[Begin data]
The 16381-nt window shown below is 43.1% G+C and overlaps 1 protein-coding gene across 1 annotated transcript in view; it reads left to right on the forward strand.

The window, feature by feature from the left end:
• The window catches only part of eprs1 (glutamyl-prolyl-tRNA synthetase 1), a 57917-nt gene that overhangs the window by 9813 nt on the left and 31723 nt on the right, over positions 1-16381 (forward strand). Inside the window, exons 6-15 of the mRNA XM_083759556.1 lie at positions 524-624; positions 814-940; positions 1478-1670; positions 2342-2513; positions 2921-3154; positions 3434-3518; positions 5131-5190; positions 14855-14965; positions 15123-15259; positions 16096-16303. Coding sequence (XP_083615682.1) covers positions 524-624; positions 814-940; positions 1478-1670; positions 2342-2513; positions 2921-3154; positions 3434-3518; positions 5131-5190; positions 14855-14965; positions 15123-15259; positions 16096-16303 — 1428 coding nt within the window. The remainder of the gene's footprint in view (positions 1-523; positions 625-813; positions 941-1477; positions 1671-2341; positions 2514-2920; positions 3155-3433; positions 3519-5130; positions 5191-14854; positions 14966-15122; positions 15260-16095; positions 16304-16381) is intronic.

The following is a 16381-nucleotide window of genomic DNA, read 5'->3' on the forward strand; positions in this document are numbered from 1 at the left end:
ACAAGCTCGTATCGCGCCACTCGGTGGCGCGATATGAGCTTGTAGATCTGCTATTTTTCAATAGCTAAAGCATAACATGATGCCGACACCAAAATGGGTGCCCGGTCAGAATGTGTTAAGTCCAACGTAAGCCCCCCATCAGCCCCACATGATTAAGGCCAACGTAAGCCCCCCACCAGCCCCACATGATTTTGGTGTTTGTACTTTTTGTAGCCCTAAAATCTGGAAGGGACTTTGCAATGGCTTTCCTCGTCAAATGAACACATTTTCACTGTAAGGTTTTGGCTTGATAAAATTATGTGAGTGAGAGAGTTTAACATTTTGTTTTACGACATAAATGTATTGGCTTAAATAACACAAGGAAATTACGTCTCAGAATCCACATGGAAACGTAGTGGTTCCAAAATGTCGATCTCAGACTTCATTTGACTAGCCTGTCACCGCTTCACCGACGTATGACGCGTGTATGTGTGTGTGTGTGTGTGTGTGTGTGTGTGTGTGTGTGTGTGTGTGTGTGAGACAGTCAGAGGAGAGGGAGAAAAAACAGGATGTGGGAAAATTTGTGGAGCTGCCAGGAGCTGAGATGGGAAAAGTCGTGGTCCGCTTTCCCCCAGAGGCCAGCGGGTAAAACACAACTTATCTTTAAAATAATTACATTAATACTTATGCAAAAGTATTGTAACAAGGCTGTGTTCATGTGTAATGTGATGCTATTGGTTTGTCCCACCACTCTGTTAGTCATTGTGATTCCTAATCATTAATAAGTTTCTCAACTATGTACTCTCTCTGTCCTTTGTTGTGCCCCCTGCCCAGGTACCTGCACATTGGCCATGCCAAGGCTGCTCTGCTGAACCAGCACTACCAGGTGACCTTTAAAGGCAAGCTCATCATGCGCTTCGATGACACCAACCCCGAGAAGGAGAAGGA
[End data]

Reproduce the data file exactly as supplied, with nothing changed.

The 16381-nt window shown below is 43.1% G+C and overlaps 1 protein-coding gene across 1 annotated transcript in view; it reads left to right on the forward strand.

The window, feature by feature from the left end:
• The window catches only part of eprs1 (glutamyl-prolyl-tRNA synthetase 1), a 57917-nt gene that overhangs the window by 9813 nt on the left and 31723 nt on the right, over positions 1-16381 (forward strand). Inside the window, exons 6-15 of the mRNA XM_083759556.1 lie at positions 524-624; positions 814-940; positions 1478-1670; positions 2342-2513; positions 2921-3154; positions 3434-3518; positions 5131-5190; positions 14855-14965; positions 15123-15259; positions 16096-16303. Coding sequence (XP_083615682.1) covers positions 524-624; positions 814-940; positions 1478-1670; positions 2342-2513; positions 2921-3154; positions 3434-3518; positions 5131-5190; positions 14855-14965; positions 15123-15259; positions 16096-16303 — 1428 coding nt within the window. The remainder of the gene's footprint in view (positions 1-523; positions 625-813; positions 941-1477; positions 1671-2341; positions 2514-2920; positions 3155-3433; positions 3519-5130; positions 5191-14854; positions 14966-15122; positions 15260-16095; positions 16304-16381) is intronic.

The following is a 16381-nucleotide window of genomic DNA, read 5'->3' on the forward strand; positions in this document are numbered from 1 at the left end:
ACAAGCTCGTATCGCGCCACTCGGTGGCGCGATATGAGCTTGTAGATCTGCTATTTTTCAATAGCTAAAGCATAACATGATGCCGACACCAAAATGGGTGCCCGGTCAGAATGTGTTAAGTCCAACGTAAGCCCCCCATCAGCCCCACATGATTAAGGCCAACGTAAGCCCCCCACCAGCCCCACATGATTTTGGTGTTTGTACTTTTTGTAGCCCTAAAATCTGGAAGGGACTTTGCAATGGCTTTCCTCGTCAAATGAACACATTTTCACTGTAAGGTTTTGGCTTGATAAAATTATGTGAGTGAGAGAGTTTAACATTTTGTTTTACGACATAAATGTATTGGCTTAAATAACACAAGGAAATTACGTCTCAGAATCCACATGGAAACGTAGTGGTTCCAAAATGTCGATCTCAGACTTCATTTGACTAGCCTGTCACCGCTTCACCGACGTATGACGCGTGTATGTGTGTGTGTGTGTGTGTGTGTGTGTGTGTGTGTGTGTGTGTGTGTGTGAGACAGTCAGAGGAGAGGGAGAAAAAACAGGATGTGGGAAAATTTGTGGAGCTGCCAGGAGCTGAGATGGGAAAAGTCGTGGTCCGCTTTCCCCCAGAGGCCAGCGGGTAAAACACAACTTATCTTTAAAATAATTACATTAATACTTATGCAAAAGTATTGTAACAAGGCTGTGTTCATGTGTAATGTGATGCTATTGGTTTGTCCCACCACTCTGTTAGTCATTGTGATTCCTAATCATTAATAAGTTTCTCAACTATGTACTCTCTCTGTCCTTTGTTGTGCCCCCTGCCCAGGTACCTGCACATTGGCCATGCCAAGGCTGCTCTGCTGAACCAGCACTACCAGGTGACCTTTAAAGGCAAGCTCATCATGCGCTTCGATGACACCAACCCCGAGAAGGAGAAGGA